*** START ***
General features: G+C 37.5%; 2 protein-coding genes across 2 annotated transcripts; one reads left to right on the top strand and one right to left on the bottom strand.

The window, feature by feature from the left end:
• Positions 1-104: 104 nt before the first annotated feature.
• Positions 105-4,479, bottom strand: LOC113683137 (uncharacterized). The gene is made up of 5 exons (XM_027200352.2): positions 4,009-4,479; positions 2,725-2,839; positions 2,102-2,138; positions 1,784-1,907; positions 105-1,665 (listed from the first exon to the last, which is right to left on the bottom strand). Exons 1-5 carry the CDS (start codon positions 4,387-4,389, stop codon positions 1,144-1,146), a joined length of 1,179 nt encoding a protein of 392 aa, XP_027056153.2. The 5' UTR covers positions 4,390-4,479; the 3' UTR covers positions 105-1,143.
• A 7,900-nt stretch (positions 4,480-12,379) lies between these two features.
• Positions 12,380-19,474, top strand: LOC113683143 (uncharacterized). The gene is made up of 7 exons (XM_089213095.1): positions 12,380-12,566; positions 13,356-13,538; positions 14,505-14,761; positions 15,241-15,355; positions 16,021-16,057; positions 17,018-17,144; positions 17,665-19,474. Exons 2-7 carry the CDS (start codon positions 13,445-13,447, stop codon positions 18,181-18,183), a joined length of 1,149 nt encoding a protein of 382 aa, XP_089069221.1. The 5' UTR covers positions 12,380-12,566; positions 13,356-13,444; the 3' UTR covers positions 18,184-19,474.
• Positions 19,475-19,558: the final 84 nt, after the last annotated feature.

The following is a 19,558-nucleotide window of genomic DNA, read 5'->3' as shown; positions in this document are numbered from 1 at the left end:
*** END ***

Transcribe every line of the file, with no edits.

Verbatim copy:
General features: G+C 37.5%; 2 protein-coding genes across 2 annotated transcripts; one reads left to right on the top strand and one right to left on the bottom strand.

The window, feature by feature from the left end:
• Positions 1-104: 104 nt before the first annotated feature.
• Positions 105-4,479, bottom strand: LOC113683137 (uncharacterized). The gene is made up of 5 exons (XM_027200352.2): positions 4,009-4,479; positions 2,725-2,839; positions 2,102-2,138; positions 1,784-1,907; positions 105-1,665 (listed from the first exon to the last, which is right to left on the bottom strand). Exons 1-5 carry the CDS (start codon positions 4,387-4,389, stop codon positions 1,144-1,146), a joined length of 1,179 nt encoding a protein of 392 aa, XP_027056153.2. The 5' UTR covers positions 4,390-4,479; the 3' UTR covers positions 105-1,143.
• A 7,900-nt stretch (positions 4,480-12,379) lies between these two features.
• Positions 12,380-19,474, top strand: LOC113683143 (uncharacterized). The gene is made up of 7 exons (XM_089213095.1): positions 12,380-12,566; positions 13,356-13,538; positions 14,505-14,761; positions 15,241-15,355; positions 16,021-16,057; positions 17,018-17,144; positions 17,665-19,474. Exons 2-7 carry the CDS (start codon positions 13,445-13,447, stop codon positions 18,181-18,183), a joined length of 1,149 nt encoding a protein of 382 aa, XP_089069221.1. The 5' UTR covers positions 12,380-12,566; positions 13,356-13,444; the 3' UTR covers positions 18,184-19,474.
• Positions 19,475-19,558: the final 84 nt, after the last annotated feature.

The following is a 19,558-nucleotide window of genomic DNA, read 5'->3' as shown; positions in this document are numbered from 1 at the left end: